Goodness

The fruit (action) of the Spirit is love, joy, peace, patience, kindness, goodness(generosity), faithfulness, gentleness, and self-control. (Gal: 5:22)

“Oh my goodness! For goodness’ sake! Goodness me!”

Goodness seems to be relegated to mild expletives, taking the place of God – no need to use the Lord’s name in vain! Not a lot of content to the word, even if used frequently. Do we think about goodness anymore?

Another translation of the word is generosity, and that opens up new ways of understanding goodness as a fruit of the Spirit.

Being generous is more than giving things away or sharing toys in the sandbox: it’s a way of seeing reality. Generosity sees a world of blessing, and a life held fast by God. There is no need to hoard money or material goods because abundant life comes from God. A generous person can give freely because God has given freely.

It’s opposite is stinginess – a great word, but not such a great quality. Stinginess grasps the heart and squeezes, making it hard to breathe and almost impossible to unclench the fists long enough to give anything away. The stingy person cannot give anything away freely because it might be needed later. Scarcity may not be a present reality, but it’s just around the corner. All things must be kept, just in case. Just in case what? It’s the “just in case” mentality that harms the soul and makes generosity impossible.

Generosity isn’t spending recklessly or foolishly. Running up credit card debt to lavish unnecessary gifts on others or live beyond one’s means is about self-image and keeping up with others, not generosity. Generosity is sharing what is ours to share, giving to enrich the lives of others because God has given so much to us.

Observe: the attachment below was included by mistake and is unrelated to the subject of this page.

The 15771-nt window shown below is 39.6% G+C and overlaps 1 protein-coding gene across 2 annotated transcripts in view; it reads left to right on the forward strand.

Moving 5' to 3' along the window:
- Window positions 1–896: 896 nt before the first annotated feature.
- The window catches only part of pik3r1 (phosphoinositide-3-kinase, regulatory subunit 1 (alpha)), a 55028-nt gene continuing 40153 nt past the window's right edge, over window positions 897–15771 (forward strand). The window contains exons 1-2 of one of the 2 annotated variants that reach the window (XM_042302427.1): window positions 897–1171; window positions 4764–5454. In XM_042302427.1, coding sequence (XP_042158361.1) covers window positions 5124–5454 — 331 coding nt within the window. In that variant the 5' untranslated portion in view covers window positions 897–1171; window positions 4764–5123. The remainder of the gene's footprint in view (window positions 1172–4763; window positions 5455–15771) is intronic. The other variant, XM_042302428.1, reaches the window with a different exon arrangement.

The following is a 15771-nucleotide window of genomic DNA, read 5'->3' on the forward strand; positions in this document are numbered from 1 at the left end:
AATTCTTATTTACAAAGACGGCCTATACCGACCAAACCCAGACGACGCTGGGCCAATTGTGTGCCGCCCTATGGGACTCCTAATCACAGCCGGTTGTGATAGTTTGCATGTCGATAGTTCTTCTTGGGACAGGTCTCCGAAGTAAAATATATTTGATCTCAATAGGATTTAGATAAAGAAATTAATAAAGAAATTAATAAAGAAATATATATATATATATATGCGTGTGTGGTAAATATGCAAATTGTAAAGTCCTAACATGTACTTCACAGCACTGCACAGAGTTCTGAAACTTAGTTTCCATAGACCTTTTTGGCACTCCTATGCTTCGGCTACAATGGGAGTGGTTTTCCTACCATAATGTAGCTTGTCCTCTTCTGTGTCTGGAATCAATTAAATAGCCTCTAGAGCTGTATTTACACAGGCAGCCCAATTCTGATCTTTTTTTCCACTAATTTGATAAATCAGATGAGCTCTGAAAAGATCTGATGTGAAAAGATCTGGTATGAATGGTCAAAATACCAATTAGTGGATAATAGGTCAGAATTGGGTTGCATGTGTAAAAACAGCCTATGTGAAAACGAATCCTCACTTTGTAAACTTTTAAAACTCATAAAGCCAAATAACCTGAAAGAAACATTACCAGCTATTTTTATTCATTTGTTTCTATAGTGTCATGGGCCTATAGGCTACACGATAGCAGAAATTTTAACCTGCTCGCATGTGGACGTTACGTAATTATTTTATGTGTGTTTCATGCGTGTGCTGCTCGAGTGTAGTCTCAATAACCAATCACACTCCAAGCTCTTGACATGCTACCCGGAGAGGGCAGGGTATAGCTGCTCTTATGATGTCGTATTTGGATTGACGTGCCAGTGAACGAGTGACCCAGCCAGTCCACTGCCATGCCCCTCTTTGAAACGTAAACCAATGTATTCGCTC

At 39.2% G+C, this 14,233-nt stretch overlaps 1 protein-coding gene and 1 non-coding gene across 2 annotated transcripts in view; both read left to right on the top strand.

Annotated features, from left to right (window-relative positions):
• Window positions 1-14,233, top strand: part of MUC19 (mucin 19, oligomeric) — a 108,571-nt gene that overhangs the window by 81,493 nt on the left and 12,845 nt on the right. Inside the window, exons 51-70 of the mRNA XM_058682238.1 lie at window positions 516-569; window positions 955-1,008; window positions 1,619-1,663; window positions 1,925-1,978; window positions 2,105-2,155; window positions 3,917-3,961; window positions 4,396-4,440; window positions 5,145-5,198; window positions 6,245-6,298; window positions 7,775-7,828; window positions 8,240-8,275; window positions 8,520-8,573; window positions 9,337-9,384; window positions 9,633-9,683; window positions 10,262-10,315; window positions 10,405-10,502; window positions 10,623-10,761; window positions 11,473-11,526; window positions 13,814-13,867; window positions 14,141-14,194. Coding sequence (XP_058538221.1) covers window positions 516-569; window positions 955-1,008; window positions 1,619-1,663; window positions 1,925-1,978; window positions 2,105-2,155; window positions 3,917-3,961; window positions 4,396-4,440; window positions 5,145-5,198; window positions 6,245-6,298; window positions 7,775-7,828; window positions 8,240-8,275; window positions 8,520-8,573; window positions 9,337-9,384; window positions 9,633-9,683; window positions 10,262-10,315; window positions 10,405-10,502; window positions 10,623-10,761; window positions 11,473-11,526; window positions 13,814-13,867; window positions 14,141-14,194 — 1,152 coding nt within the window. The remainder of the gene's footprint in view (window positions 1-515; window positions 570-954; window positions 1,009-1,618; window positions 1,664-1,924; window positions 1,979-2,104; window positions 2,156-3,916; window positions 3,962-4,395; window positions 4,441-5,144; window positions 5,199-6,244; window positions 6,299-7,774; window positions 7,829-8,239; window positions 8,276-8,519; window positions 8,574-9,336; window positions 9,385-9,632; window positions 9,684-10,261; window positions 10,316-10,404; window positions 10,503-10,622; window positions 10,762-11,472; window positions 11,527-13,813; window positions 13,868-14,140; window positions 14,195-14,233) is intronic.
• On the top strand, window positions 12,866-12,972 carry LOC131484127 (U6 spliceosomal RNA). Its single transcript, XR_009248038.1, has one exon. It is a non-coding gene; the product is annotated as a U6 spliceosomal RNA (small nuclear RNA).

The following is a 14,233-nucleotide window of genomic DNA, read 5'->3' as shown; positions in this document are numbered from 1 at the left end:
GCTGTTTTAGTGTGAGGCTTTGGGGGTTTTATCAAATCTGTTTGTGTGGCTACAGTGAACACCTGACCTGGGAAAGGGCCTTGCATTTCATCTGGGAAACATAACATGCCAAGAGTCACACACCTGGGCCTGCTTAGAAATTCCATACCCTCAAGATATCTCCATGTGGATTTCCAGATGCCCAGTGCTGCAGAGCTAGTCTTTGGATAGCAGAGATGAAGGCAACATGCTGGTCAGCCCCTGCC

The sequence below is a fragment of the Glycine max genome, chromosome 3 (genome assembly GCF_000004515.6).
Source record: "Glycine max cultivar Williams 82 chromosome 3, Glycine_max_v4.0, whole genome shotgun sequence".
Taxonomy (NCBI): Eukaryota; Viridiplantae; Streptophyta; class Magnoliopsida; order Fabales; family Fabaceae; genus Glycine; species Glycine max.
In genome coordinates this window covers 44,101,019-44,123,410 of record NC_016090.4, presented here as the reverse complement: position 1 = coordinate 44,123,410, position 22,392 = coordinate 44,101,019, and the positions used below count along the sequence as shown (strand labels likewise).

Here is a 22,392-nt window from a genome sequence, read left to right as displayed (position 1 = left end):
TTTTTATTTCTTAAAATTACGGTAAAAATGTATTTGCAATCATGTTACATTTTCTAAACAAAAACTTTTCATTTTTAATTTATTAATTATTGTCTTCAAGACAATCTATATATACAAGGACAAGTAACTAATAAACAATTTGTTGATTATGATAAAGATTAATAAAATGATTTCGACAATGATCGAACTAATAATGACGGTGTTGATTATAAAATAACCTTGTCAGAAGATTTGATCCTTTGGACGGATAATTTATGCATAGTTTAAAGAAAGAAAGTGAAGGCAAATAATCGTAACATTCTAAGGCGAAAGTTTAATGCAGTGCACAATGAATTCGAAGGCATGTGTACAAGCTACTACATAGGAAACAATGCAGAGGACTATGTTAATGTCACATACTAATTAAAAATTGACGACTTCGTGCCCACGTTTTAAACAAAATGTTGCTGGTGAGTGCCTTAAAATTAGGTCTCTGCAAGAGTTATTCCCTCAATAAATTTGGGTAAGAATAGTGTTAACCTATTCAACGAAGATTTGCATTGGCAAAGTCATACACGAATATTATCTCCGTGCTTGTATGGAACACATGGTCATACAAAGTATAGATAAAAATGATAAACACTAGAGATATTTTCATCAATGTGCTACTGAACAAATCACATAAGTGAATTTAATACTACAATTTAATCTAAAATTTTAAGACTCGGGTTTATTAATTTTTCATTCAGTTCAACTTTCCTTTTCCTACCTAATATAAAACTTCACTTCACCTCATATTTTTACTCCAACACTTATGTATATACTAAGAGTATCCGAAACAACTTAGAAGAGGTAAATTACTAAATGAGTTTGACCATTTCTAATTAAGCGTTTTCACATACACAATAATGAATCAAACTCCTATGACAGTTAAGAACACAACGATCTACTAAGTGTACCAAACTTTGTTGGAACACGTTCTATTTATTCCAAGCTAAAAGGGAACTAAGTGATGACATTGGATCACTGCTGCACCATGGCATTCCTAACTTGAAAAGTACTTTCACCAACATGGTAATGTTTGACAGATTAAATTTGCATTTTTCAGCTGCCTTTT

Generosity/Goodness requires us to be who we are, and to know that who we are is good enough. When we know our worth isn’t the sum of our belongings, we can give without reservation – goodness that means something. Then we can say with the psalmist, “Surely goodness and mercy shall follow me all the days of my life, and I shall dwell in the house of the Lord forever.”   – and we can mean it.

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Johnna

I am a Christian educator and writer.I have worked in churches, denominational offices, and seminaries. I have a PhD in Theology from Princeton Theological Seminary, with a focus on Practical Theology and educating in faith. In 2010, my book, "How the Other Half Lives: the challenges facing clergy spouses and partners," was published by Pilgrim Press. I believe that words can build doorways that lead to encounters with God through the Spirit.

2 thoughts on “Goodness”

  1. or as my Alabama-bred momma used to say when truly perturbed “my goodness gracious!” Nice blog, thank you. I’m still into vainglory so I liked this one better.
    Bill

    1. I think vainglory is a place we all love to visit. I guess the trick is not to make it our permanent residence…peace, Johnna

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